Showing posts from January, 2009

Getting K airborne again

This morning I took my wife K up for her first flight in over a year. She has her pilot's license, but with our 17 month old in the picture she has had little chance to get out to the airport. We took the G1000 C172 and just flew around the local area. We got some pictures of the new house we expect to close on tomorrow as well as other local landmarks. I was in the left seat and K was in the right seat. When it was her time to fly I put the G1000 in reversionary mode - to give her her own complete set of instruments. That's a very cool feature for that type of situation. However, after flying in rev mode for 15 minutes or so, I pushed the red button to go back to normal mode and - guess what - I found a bug in the G1000. A picture describes it best: Basically the PFD went back to normal operation but the MFD only partially recovered. The bottom soft keys remained in "rev" mode and the moving map would not come up. The ability to change "pages" never

BFR completed

Today I went up with my instructor Tyson to get my Biannual Flight Review out of the way. This consists of an hour on the ground and in the air for him to make sure I generally know what I am doing with an airplane. We spent time going over some of the regs about minimum equipment needed to fly into certain airspace, as well as chart symbols on the sectionals (something I am always rusty on as I rarely use those charts). Then we hopped in the G1000 airplane to get our flight time in. We made a quick weather check before we took off because there is some cold weather coming in tonight - maybe the first snow of the season for us South Carolinians. But the clouds looked like they were just fine and would stay that way long enough for the flight. So we took off, headed South, and started some slow flight. After that I did a power on stall and Tyson demonstrated how much control you have with the rudder even when the airplane is stalled - it was pretty impressive. He also showed me how

News of the day - Cirrus updates and the mysterious case of the missing pilot

Aero-news posted a few interesting items today: The mysterious case of Marcus Schrenker . It appears that Mr. Schrenker decided that bailing out of his turboprop aircraft and letting it fly away on autopilot was a great way to avoid his white-collar lawsuit. How do they know this? Well, there are a few pointers: 1) the way the radar track looked 2) the fact that a military aircraft eased up to his airplane in-flight (after trouble was reported) and found the cabin door open and the cockpit lights all dark 3) the fact that Childersburg, AL police think they gave Mr. Schrenker a ride to a hotel during the time frame - after he appeared in the town with a strange explanation of how he got there The flying penguin has his own unique perspective on this incident as well. Update Jan 14, 2009: Now the guy's busted ! ----- Next up are updates from Cirrus - they have revealed a new option for their 2009 line-up. FIKI (flight into known icing) will soon be approved on properly equippe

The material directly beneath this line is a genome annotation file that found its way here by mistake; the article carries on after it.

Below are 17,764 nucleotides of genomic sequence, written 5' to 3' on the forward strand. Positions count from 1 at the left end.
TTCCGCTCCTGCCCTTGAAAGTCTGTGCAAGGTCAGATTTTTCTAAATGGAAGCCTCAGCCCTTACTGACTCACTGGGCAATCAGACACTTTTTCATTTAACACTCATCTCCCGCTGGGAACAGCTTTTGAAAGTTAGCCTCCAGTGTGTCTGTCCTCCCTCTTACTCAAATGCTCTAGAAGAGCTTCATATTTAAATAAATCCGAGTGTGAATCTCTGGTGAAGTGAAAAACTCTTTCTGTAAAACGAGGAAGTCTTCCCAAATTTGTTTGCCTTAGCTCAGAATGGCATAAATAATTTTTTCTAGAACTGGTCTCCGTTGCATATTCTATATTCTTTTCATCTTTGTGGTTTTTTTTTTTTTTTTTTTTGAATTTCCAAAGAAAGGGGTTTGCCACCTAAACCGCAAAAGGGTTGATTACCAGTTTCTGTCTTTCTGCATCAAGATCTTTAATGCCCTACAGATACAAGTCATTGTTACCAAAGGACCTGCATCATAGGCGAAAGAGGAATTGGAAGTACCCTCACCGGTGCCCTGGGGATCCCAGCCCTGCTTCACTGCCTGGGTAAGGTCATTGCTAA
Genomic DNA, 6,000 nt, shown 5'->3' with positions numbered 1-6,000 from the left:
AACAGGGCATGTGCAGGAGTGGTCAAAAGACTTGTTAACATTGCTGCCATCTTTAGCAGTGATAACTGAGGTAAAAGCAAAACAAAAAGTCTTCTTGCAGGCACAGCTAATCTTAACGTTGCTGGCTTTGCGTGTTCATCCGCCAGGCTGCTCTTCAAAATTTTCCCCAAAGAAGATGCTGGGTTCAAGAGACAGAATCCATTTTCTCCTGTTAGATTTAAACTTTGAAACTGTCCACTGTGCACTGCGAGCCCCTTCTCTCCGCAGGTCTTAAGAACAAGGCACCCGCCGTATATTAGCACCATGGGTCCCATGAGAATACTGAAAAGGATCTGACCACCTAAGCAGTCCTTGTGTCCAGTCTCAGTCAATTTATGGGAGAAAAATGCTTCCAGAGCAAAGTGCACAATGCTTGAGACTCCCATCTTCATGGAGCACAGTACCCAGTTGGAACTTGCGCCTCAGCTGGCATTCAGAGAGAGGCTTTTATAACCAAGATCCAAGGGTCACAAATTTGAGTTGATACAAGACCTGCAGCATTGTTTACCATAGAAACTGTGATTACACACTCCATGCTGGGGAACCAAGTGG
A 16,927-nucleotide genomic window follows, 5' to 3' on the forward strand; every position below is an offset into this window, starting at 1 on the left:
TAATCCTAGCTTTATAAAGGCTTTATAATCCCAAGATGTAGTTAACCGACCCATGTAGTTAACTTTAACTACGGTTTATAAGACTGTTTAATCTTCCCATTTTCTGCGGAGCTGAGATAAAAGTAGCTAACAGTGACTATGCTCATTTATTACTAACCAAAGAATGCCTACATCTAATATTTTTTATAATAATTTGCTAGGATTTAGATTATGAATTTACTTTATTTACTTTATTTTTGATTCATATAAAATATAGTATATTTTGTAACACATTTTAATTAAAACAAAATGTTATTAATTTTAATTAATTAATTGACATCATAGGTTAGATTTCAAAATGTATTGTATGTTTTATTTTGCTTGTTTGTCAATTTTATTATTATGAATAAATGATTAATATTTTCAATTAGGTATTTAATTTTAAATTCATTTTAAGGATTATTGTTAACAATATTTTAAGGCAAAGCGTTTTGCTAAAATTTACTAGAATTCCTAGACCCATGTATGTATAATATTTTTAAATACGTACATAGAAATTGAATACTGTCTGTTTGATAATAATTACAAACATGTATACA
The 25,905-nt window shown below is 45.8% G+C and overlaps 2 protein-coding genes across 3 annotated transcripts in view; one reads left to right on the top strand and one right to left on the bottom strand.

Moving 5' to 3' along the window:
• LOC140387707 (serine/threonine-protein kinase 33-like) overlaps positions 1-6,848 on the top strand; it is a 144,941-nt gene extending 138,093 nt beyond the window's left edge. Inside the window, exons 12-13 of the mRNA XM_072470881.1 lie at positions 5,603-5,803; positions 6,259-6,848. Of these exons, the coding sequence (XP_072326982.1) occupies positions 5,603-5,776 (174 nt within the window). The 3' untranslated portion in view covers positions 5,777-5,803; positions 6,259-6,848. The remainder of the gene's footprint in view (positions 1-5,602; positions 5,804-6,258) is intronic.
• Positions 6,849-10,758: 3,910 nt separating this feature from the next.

Avidyne vs. Garmin - Fight!

I spent some time today learning about the latest offerings from Avidyne in their glass panel products. I have wondered for a while what they might do to combat the powerhouse that is Garmin. Garmin has quickly made in-roads with their G1000, even displacing Avidyne in what I consider Avidyne's flagship deployment platform - the Cirrus SR22. Currently, if you want to give Cirrus as much money as possible for an SR22 you will get a Garmin, not an Avidyne. Additionally, even when you do buy an Avidyne-equipped airplane Garmin STILL makes money - the Avidyne is always installed with Garmin radios and GPS units. I think Avidyne aims to fix that with their new FMS900w system . This new system replaces the Garmin radios in the installation with a keyboard equipped "remote pad" for entering waypoints, freqs, etc. It even has a QWERTY keyboard - imagine that! The system also includes updated main displays. These now support synthetic vision (much like you'd see in a f